Nick Hammond On Safari – Kenya Pt II
THE road out of Nairobi – and there really is one arterial one that the world and his wife must use – is like something out of a movie.
Vehicles of every conceivable age, hue, size, shape and antiquity queue, parp, roar, splutter and career through a fog of dust and fumes so thick you have to keep your windows firmly closed.
I recline in the back of my rickety cab, tired and crumpled after my red eye flight from Heathrow, and watch the carnage unfold. The rear windows of this jalopy are tinted dark, which, while protecting me from the glare and heat from the fast-rising sun, also offer me a weird, dusky outlook on a typical early Kenyan morning in the capital.
Shacks and shanties slide past; brightly painted frontages offering roast meats and medical services; motor servicing and beauty treatments. People are everywhere, young kids scrubbed up for school, businessmen in suits, blindingly colourful Maasai in their wonderful array of bright cloths and beads, and everything in-between.
On the map, Nanyuki is the nearest town to where I’m heading – deep into Northern Kenya. It doesn’t look that far on the map, of course. In Africa, everywhere is far. We toil and bump, rattle and roll onwards away from the capital and, at last, start to make progress on roads which vary in quality from really very good to nothing but boulders. I am exhausted, and the warmth of the sun gleaming through the windows sends me nodding. But every few miles in Kenya there are unannounced bumps in the road, designed to stop the unwary speeder. They undoubtedly must work – flying over one of these at speed would seriously wreck the suspension. But one can’t help but feel they are designed to trap, rather than educate. Even my driver, who presumably has negotiated this trip many times, seems to have no idea when one is coming along and I am gently dozing dozens of times before he suddenly slams on the break to negotiate the next bump and I am jerked awake once more, expecting each time a near collision before realising it’s another road hump and drifting wearily into nodding again.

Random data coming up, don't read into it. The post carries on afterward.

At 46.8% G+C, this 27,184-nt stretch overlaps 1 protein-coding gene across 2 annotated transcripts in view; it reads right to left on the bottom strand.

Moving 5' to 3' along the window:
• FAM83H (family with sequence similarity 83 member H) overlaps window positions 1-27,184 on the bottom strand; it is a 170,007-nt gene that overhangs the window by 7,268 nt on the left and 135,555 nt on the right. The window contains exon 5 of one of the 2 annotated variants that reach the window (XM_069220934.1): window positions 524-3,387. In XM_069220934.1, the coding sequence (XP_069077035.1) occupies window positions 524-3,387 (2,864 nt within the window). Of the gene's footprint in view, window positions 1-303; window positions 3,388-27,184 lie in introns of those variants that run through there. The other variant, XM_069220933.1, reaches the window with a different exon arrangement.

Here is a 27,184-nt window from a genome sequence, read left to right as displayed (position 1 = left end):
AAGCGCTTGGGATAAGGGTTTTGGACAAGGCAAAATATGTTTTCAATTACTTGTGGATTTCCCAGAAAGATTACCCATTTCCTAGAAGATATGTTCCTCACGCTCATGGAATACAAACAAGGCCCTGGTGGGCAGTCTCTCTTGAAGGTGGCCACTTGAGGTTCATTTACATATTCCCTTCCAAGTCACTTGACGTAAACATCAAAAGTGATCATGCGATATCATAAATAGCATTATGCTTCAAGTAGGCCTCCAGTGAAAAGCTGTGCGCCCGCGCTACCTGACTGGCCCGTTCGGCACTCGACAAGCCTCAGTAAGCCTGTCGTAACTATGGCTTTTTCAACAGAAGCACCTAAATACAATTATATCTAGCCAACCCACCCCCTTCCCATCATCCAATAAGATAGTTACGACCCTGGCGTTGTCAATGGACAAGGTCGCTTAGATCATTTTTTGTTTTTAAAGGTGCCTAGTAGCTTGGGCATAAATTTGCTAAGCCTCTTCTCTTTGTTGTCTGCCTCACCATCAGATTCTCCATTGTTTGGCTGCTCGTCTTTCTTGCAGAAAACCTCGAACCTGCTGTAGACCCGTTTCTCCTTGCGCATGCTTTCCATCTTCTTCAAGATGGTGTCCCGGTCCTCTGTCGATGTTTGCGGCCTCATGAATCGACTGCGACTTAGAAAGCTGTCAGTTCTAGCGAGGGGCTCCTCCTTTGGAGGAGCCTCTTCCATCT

Dear Reader, I am in that taxi for six hours. Six hours! We stop briefly for a much-needed stretch, coffee and bite to eat, and the sun is deliciously warm after the cold, dark, dreary Winter of England. Colourful flowers nod in the breeze, attended by bees, and exotic birds swoop and call in the cobalt blue sky above. Despite my tiredness, I am thrilled to be here. I can feel the knots in my muscles unwinding as the glorious equatorial sun does its thing.
Eventually, after a 20-minute drive which is the most bone jarring yet, we arrive at a vast fence line and the car gratefully stops outside the guardhouse. This is the Lolldaiga Conservancy – a vast 80,000-acre working cattle ranch stuffed to the gills with animals, birds and plants.
I am in big game country.